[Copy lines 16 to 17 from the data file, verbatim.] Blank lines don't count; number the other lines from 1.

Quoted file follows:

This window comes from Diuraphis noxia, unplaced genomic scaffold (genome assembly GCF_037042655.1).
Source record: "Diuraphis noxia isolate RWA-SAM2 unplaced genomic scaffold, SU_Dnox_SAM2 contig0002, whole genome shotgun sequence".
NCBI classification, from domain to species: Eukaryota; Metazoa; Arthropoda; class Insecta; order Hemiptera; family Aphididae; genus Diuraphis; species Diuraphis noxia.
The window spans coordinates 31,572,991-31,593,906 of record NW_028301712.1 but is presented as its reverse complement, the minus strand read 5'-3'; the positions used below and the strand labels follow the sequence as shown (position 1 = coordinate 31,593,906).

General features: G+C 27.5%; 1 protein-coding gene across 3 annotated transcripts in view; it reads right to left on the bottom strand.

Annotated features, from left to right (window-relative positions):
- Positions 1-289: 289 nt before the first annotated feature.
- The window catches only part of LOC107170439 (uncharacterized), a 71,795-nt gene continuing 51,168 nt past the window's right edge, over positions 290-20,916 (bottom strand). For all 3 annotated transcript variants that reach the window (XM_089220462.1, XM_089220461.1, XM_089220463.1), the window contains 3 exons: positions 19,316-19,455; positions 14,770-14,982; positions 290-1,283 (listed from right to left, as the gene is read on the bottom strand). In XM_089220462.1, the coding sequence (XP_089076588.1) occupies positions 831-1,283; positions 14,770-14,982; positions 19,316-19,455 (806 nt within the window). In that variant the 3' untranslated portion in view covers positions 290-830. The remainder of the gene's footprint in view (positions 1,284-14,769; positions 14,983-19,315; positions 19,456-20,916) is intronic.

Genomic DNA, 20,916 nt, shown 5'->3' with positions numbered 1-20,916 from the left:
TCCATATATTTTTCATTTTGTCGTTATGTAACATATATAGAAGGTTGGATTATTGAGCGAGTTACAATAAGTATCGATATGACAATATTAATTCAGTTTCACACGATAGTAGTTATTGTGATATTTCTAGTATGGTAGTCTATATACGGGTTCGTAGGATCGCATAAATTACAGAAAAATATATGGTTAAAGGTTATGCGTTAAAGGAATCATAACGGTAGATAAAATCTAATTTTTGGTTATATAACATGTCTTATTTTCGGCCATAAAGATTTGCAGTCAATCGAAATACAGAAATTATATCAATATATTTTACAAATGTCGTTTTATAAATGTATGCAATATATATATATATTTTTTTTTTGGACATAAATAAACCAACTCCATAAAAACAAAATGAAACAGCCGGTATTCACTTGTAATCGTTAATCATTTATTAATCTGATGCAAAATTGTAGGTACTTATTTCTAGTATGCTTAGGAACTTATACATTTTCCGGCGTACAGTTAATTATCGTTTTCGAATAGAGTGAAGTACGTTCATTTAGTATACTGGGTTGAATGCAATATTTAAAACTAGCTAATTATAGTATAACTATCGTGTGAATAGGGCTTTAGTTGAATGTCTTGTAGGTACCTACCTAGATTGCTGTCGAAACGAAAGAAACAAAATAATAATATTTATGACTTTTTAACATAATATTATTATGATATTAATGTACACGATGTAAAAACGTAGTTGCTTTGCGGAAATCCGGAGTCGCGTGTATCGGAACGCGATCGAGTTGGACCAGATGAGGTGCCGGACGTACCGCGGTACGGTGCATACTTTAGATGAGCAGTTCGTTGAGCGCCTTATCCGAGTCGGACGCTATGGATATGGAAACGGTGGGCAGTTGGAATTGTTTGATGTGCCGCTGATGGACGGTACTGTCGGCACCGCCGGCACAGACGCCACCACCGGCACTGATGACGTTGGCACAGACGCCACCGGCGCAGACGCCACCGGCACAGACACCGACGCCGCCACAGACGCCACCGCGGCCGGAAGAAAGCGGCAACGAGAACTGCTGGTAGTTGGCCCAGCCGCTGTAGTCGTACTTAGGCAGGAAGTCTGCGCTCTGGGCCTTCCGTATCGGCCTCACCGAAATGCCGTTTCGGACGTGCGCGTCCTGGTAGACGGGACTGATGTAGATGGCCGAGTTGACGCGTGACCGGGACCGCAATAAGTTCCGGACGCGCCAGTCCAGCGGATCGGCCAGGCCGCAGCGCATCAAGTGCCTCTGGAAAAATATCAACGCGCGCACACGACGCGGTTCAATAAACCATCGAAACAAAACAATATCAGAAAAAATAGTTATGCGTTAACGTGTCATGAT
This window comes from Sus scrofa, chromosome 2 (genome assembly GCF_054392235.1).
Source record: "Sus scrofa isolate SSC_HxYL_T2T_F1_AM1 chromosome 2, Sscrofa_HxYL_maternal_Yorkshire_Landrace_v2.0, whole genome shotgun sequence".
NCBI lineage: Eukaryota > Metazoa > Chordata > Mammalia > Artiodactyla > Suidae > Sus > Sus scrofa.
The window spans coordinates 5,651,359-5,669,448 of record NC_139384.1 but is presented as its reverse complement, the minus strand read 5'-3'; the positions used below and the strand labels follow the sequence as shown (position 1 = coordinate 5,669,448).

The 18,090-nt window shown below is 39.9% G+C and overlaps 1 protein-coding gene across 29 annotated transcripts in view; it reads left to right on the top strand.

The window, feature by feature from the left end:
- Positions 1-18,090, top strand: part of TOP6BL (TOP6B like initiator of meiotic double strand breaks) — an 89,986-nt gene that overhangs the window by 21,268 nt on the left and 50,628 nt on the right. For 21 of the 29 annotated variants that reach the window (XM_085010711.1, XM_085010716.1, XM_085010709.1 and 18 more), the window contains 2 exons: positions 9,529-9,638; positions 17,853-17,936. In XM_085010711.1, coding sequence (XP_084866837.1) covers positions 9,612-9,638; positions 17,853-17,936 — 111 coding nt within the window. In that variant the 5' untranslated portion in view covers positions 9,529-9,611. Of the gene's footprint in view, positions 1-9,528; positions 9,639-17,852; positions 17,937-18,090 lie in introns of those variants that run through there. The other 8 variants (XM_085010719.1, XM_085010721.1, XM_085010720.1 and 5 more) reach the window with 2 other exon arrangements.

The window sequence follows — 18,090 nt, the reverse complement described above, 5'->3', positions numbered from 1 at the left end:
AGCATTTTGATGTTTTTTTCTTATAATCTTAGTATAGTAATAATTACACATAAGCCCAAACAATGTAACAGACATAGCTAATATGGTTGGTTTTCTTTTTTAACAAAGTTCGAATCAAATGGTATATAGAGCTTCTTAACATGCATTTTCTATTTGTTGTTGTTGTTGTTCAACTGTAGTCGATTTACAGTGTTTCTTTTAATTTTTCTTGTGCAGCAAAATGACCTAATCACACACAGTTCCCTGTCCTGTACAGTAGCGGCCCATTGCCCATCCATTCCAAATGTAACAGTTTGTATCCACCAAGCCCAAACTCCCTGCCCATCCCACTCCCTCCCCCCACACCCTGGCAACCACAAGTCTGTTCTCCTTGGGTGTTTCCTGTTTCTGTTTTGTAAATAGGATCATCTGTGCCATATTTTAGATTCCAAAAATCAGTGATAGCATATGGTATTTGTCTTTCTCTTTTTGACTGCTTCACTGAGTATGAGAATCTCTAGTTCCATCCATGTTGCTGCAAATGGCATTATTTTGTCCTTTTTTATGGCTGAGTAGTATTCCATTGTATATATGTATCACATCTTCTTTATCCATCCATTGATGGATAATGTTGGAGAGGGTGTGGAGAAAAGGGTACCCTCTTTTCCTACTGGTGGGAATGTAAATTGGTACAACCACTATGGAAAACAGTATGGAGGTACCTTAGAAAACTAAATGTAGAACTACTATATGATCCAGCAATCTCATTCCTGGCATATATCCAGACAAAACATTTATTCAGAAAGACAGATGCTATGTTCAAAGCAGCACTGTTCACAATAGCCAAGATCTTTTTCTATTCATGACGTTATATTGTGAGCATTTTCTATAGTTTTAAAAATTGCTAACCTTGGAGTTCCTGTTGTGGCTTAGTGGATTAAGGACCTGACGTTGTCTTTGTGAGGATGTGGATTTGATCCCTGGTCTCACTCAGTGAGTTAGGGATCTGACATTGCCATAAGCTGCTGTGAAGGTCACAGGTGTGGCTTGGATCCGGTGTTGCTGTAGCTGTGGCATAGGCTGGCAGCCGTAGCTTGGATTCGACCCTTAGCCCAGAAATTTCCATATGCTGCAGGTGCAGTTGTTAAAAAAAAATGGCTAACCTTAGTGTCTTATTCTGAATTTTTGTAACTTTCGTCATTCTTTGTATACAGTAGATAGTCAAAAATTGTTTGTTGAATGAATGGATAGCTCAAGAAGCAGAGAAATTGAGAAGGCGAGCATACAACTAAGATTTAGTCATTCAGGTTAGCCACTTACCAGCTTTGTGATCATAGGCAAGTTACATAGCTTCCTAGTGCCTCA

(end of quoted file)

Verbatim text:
The window, feature by feature from the left end:
- Positions 1-18,090, top strand: part of TOP6BL (TOP6B like initiator of meiotic double strand breaks) — an 89,986-nt gene that overhangs the window by 21,268 nt on the left and 50,628 nt on the right. For 21 of the 29 annotated variants that reach the window (XM_085010711.1, XM_085010716.1, XM_085010709.1 and 18 more), the window contains 2 exons: positions 9,529-9,638; positions 17,853-17,936. In XM_085010711.1, coding sequence (XP_084866837.1) covers positions 9,612-9,638; positions 17,853-17,936 — 111 coding nt within the window. In that variant the 5' untranslated portion in view covers positions 9,529-9,611. Of the gene's footprint in view, positions 1-9,528; positions 9,639-17,852; positions 17,937-18,090 lie in introns of those variants that run through there. The other 8 variants (XM_085010719.1, XM_085010721.1, XM_085010720.1 and 5 more) reach the window with 2 other exon arrangements.